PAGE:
CONAN: Let's go next to Kevin, Kevin with us from Plymouth in Michigan.
KEVIN: Yes, hi. I'm a self-entitled foodie, and I always read the label on my food, looking to avoid any artificial flavoring or sweeteners or genetically modified foods, which I studied as an undergrad, and the like. And the reason why is because when I was a child, my doctor used to keep a jar of just peanut butter on his desk, open and uncovered. And as I remember, it was there for about seven years and still looked and felt like the day it was opened. And the lesson was how something so obviously altered from its original state is going to react with our bodies and, you know, my thought is, well, why risk it?
GRAVANI: I'll bet you that some of that product that was wide open for that many years was awfully rancid and probably - maybe it looked OK, but clearly, would not taste very OK because of the oxidative rancidity that probably occurred in that product.
KEVIN: Yeah, I certainly wouldn't eat it.
GRAVANI: No, and I concur.
CONAN: And I bet he didn't either.
KEVIN: No, no.
GRAVANI: I think that was - perhaps, he left that there as a conversation piece to stir some interesting discussions.
CONAN: Kevin, thanks very much.
KEVIN: Thank you.
CONAN: Here's an email from Matthew: I recently compared two major brands of cottage cheese, each with similar prices and expiration date. Why does one have three ingredients - cream, culture, vitamin A - and one have 33 ingredients?
GRAVANI: Well, you know, I think it's very important in a case like that that consumers contact the company who makes the product and ask them that very question.
CONAN: Oh, none of us are going to do that.
GRAVANI: Oh, no, I think that's very important. I think that's - the consumer's ability to ask the company that produces that product, the answer to that question, which is a very good question. I think they need to go to the source and say, OK, how come you've got this many ingredients in this particular product?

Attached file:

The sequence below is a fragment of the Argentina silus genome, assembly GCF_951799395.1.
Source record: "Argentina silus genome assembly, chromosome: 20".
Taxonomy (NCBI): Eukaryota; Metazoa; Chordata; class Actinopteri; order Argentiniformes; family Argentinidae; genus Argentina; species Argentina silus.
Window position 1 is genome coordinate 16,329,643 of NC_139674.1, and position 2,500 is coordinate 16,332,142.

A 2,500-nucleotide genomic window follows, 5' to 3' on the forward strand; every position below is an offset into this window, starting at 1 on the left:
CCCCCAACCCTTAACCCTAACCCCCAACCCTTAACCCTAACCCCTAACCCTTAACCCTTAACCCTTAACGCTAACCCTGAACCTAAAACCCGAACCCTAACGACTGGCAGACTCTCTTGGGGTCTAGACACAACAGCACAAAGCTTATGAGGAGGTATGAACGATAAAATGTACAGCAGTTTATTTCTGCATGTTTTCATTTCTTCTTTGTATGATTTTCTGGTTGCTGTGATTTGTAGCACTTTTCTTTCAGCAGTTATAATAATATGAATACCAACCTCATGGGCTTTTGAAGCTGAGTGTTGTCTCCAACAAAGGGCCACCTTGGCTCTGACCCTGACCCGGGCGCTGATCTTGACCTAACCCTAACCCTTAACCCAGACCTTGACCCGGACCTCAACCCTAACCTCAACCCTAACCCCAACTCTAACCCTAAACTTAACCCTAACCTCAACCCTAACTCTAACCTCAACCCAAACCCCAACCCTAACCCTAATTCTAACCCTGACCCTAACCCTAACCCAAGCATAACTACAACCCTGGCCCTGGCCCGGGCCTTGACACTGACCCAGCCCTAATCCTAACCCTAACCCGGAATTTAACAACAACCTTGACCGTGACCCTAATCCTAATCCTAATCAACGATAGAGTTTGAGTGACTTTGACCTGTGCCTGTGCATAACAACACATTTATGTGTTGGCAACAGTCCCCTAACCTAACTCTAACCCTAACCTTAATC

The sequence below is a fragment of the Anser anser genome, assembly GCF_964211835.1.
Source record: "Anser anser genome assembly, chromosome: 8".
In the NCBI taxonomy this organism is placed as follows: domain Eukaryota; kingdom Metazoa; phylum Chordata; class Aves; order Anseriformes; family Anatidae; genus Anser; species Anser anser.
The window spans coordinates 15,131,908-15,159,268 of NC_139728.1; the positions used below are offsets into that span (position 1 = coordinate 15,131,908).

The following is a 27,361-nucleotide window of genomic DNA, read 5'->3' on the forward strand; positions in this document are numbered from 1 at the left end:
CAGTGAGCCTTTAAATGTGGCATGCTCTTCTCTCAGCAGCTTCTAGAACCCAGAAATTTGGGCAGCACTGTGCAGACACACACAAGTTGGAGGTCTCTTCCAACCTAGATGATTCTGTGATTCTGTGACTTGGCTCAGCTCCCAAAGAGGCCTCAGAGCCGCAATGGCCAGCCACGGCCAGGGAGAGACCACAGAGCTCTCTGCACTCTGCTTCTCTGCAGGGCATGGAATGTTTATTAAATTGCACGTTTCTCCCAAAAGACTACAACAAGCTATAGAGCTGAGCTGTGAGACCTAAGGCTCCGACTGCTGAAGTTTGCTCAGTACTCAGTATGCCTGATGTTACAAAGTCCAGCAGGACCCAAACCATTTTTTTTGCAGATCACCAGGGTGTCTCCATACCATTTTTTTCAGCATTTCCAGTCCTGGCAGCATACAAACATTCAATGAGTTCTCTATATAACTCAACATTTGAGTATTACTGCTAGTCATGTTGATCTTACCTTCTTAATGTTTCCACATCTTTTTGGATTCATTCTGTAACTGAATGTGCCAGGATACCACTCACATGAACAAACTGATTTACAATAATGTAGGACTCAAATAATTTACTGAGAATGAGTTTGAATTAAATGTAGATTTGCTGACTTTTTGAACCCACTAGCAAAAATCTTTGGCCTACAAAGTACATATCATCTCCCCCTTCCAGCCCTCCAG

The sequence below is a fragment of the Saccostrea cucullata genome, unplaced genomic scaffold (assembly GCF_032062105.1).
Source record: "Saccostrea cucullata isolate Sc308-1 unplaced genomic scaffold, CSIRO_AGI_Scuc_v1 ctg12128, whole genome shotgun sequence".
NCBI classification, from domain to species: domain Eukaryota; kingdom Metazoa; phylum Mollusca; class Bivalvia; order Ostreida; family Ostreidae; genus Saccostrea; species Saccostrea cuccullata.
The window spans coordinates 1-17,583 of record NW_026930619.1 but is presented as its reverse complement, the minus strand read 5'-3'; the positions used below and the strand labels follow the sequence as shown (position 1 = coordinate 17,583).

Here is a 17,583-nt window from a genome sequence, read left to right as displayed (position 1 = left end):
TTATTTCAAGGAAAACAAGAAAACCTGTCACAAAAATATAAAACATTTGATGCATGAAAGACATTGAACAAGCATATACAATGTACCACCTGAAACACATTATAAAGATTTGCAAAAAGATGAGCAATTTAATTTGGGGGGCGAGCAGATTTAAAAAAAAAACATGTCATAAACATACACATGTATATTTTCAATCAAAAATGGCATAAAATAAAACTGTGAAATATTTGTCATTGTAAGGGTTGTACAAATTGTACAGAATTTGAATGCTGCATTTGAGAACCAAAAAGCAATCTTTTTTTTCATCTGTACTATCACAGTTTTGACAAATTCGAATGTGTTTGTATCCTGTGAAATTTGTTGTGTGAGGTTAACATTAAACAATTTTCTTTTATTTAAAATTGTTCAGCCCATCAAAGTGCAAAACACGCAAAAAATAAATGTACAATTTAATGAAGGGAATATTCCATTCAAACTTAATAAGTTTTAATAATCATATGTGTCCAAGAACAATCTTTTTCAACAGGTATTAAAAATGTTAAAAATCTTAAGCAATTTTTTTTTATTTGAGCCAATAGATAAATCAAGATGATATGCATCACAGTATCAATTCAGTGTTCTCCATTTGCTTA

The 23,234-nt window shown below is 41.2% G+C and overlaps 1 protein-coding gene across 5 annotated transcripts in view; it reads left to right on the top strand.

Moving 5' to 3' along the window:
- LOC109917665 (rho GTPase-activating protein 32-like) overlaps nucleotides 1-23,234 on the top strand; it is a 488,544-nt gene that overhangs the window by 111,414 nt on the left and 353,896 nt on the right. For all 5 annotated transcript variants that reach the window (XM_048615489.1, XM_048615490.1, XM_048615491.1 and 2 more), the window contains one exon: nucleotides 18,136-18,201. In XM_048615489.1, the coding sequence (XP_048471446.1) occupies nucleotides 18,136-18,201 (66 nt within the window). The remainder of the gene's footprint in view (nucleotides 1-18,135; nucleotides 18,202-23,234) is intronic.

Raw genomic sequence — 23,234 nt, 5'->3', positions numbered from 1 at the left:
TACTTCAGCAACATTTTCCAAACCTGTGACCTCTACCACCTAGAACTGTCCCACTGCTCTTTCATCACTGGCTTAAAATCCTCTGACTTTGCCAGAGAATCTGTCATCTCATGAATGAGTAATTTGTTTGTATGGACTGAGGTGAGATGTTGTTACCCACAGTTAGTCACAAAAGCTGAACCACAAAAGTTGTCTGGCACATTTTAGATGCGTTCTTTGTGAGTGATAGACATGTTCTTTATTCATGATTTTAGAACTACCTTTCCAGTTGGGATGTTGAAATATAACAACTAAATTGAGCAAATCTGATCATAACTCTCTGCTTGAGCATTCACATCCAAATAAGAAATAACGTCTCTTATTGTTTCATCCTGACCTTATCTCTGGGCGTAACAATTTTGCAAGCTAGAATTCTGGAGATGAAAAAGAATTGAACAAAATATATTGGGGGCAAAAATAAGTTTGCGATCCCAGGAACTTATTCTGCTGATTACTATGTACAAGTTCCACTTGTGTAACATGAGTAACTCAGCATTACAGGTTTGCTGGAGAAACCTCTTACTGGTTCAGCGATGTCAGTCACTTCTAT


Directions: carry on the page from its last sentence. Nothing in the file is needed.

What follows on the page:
CONAN: Well, won't most of us simply look at that and say, similar price, three ingredients versus 33, I'm going for brand X?
GRAVANI: I think that's the choice aspect that I talked about before. That's the beauty of where we live, and we can certainly make those choices based on our own feelings and knowledge of the issues.
CONAN: This email from Michael: Why aren't food companies listing things including the pesticides they use on nuts and produce or the gas sprayed on commercially produced tomatoes as part of the ingredients? I'm currently eating some raw almonds from Trader Joe's. They're not organic, if that makes a difference, so I assume some type of pesticide was sprayed on the tree. I also assume some residuals from those sprays end up in the final product.
GRAVANI: I think if you look at pesticide residues in foods and you look at - and you live in California, I believe. If you look at the California Department of Agriculture and the other departments that regulate pesticides, you look at the FDA's pesticide residue report every year, you look at various states that test produce and other products, you will see that the violative rates of pesticide residues in foods are very, very, very low. And again, they do multi-screens. They look for a multiplicity of pesticides and their analytes. And if you look at the data over time, the residue levels are very low.
CONAN: Thanks so much to Robert Gravani, professor of food science at Cornell for joining us. Tomorrow, Celeste Headley is here. We'll see you again on Wednesday, with Political Junkie Ken Rudin. It's the TALK OF THE NATION, from NPR News. I'm Neal Conan, in Washington. Transcript provided by NPR, Copyright NPR.